Posts Tagged ‘conversion’

Is Color Always Better? Maybe Not (Kelso)

Friday, January 23rd, 2009

[Editor's note: This beautiful example of strong graphic story telling printed grayscale in The Washington Post on January 12, 2009. The strong contrasts in tones of black ink were very successful. Sometimes we rush to colorize graphics unnecessarily. Just because we can, doesn't mean we must. This is a follow-up to my earlier post last year. I quote from there:

"Color graphics can fall into the trap of treating every category as equal. Doing so can create graphics without any focus or visual contrast. Often one category is more important than the other. Or colors used to symbolize nominal or ratio choropleth categories are so close together they are indistinguishable and create little or no visual appeal. There are also legibility problems associated with impaired color vision."

In the color version (below) that was converted for the web, color-blind compatible blue, orange, and red hues, but I think this and many other grayscale graphics that already exhibit strong figure-ground contrast could stay grayscale when posted on the web.]

Republished from The Washington Post Monday January 12, 2009 (A01).

Bush Econ: A Legacy of Little Growth (view original).

How growth in jobs, in gross domestic product and in disposable income have fared during the Bush administration and those of his 10 most recent predecessors.

By Brenna Maloney and Todd Lindeman – The Washington Post – January 12, 2009

Color version:

Related article: By Neil Irwin and Dan Eggen
Economy Made Few Gains in Bush Years, Eight-Year Period Is Weakest in Decades

President Bush has presided over the weakest eight-year span for the U.S. economy in decades, according to an analysis of key data, and economists across the ideological spectrum increasingly view his two terms as a time of little progress on the nation’s thorniest fiscal challenges.

The number of jobs in the nation increased by about 2 percent during Bush’s tenure, the most tepid growth over any eight-year span since data collection began seven decades ago. Gross domestic product, a broad measure of economic output, grew at the slowest pace for a period of that length since the Truman administration. And Americans’ incomes grew more slowly than in any presidency since the 1960s, other than that of Bush’s father.

Bush and his aides are quick to point out that they oversaw 52 straight months of job growth in the middle of this decade, and that the economy expanded at a steady clip from 2003 to 2007. But economists, including some former advisers to Bush, say it increasingly looks as if the nation’s economic expansion was driven to a large degree by the interrelated booms in the housing market, consumer spending and financial markets. Those booms, which the Bush administration encouraged with the idea of an “ownership society,” have proved unsustainable.

“The expansion was a continuation of the way the U.S. has grown for too long, which was a consumer-led expansion that was heavily concentrated in housing,” said Douglas Holtz-Eakin, a onetime Bush White House staffer and one of Sen. John McCain‘s top economic advisers for his presidential campaign. “There was very little of the kind of saving and export-led growth that would be more sustainable.”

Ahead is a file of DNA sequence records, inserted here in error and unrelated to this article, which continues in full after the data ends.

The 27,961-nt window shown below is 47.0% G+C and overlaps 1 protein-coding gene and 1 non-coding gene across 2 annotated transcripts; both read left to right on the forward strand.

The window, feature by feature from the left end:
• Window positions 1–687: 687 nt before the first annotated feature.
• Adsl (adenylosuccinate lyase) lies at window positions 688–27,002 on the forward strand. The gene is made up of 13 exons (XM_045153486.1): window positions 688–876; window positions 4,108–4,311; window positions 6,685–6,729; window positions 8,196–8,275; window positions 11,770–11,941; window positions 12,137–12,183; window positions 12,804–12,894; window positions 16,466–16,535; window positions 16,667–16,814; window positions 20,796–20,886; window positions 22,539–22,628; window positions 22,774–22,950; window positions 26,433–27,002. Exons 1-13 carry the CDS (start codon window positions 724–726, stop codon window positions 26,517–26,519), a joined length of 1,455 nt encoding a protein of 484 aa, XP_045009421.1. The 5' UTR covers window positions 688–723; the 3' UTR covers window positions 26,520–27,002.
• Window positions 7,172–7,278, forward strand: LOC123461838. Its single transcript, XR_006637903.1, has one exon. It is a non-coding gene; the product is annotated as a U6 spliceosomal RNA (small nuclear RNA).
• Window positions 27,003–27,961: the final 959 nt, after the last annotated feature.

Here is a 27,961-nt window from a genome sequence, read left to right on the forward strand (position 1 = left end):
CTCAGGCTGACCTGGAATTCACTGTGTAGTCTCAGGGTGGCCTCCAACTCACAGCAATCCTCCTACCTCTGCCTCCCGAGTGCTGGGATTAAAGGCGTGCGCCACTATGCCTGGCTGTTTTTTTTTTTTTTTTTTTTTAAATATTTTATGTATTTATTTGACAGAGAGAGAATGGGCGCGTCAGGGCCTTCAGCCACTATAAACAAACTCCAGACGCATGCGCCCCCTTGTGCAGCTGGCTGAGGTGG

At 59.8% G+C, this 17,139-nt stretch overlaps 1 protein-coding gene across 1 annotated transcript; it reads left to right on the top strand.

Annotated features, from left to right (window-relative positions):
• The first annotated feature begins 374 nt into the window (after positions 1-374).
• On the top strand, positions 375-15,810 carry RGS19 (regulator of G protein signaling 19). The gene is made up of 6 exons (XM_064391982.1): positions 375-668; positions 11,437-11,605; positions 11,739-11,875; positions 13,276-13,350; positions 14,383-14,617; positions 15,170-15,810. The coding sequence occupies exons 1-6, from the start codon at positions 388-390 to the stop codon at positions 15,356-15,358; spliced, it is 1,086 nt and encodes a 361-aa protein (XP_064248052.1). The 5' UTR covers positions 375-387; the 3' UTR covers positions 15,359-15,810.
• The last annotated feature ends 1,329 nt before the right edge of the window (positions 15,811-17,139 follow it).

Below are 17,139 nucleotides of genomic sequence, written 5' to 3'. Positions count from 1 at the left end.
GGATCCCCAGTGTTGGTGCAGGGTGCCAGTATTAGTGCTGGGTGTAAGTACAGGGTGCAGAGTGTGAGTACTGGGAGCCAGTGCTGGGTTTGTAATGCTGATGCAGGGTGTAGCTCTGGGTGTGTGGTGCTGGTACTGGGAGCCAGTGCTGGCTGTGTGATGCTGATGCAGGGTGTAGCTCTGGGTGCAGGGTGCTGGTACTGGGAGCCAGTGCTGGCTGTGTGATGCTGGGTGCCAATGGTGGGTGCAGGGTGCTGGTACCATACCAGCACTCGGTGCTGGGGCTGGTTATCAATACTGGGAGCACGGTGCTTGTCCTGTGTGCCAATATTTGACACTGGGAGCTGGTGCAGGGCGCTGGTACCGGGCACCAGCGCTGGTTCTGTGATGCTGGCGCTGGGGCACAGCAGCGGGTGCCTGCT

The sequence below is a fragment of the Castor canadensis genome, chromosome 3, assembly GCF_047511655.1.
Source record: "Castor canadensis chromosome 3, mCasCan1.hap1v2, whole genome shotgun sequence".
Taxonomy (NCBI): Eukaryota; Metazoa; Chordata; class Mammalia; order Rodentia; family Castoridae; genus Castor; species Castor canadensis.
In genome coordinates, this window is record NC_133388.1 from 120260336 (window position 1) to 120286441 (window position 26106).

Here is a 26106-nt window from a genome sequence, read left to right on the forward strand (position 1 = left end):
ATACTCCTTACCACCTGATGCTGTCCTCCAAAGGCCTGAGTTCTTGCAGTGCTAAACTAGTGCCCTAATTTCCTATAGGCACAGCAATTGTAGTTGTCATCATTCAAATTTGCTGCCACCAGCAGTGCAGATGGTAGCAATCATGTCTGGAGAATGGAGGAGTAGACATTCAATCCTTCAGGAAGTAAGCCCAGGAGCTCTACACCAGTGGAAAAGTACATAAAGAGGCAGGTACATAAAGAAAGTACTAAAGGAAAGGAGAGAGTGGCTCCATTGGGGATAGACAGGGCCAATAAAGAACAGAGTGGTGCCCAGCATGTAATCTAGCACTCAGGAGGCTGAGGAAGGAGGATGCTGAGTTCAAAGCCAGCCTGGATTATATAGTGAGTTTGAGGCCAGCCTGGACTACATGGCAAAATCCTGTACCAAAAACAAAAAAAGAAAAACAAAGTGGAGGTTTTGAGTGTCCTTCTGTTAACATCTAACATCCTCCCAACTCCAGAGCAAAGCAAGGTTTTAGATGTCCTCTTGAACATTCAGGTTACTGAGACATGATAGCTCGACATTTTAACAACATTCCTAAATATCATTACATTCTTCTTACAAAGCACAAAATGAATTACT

“For a group that claims it wants to be judged by history, there is no evidence on the economic policy front that that was the view,” Holtz-Eakin said. “It was all Band-Aids.”

Continue reading at The Washington Post . . .

Comic: Converting to Metric (XKCD)

Tuesday, January 6th, 2009

[Editor's note: Helpful hints on how to go metric if you never had a science class in the US since the 1970s. I don't yet dream in metric but I ain't afraid of it ;) Thanks Jo!] 

Republished from XKCD: A webcomic of romance, sarcasm, math, and language.

The key to converting to metric is establishing new reference points. When you hear “26° C,” instead of thinking “that’s 79° F” you should think, “That’s warmer than a house but cool for swimming.” Here are some helpful tables of reference points:


View larger size.

KML to Shapefile File Conversion (Zonum)

Friday, December 12th, 2008

[Editor's note: Useful free tool for converting KML files to Shapefile for use in the GIS. Thanks Mary Kate!]

Republished from Zonum Solutions. Kml2shp file conversion

Need of transferring Google Earth Data to a GIS? Kml2shp transforms KML files into ESRI Shapefiles.

Download. Windows program. No Mac version.

The KML file could contain Points, Paths and Polygons. When creating SHP files the information is separated into thematic layers.

For each shapefile (shp), an attributes table (dbf) and index file (shx) are created.

The kml to shp conversion consists of three steps:

1) Open KML file
2) Choose Shape Type
3) Select output Shapefile name

Optionally, you can change from WGS84 to a local datum and from Lat/Lon to UTM.

Also, Kml2shp can export to AutoCAD (DXF) and GPS (GPX)

kml2Shp is a beta freeware tool. This program doesn’t need to be
installed, just unzip it and run it.

kml2shp.zip contains the executable file (kml2shp.exe) and some bpl files. If you receive a message error about missing bpl files, come back here and get them.

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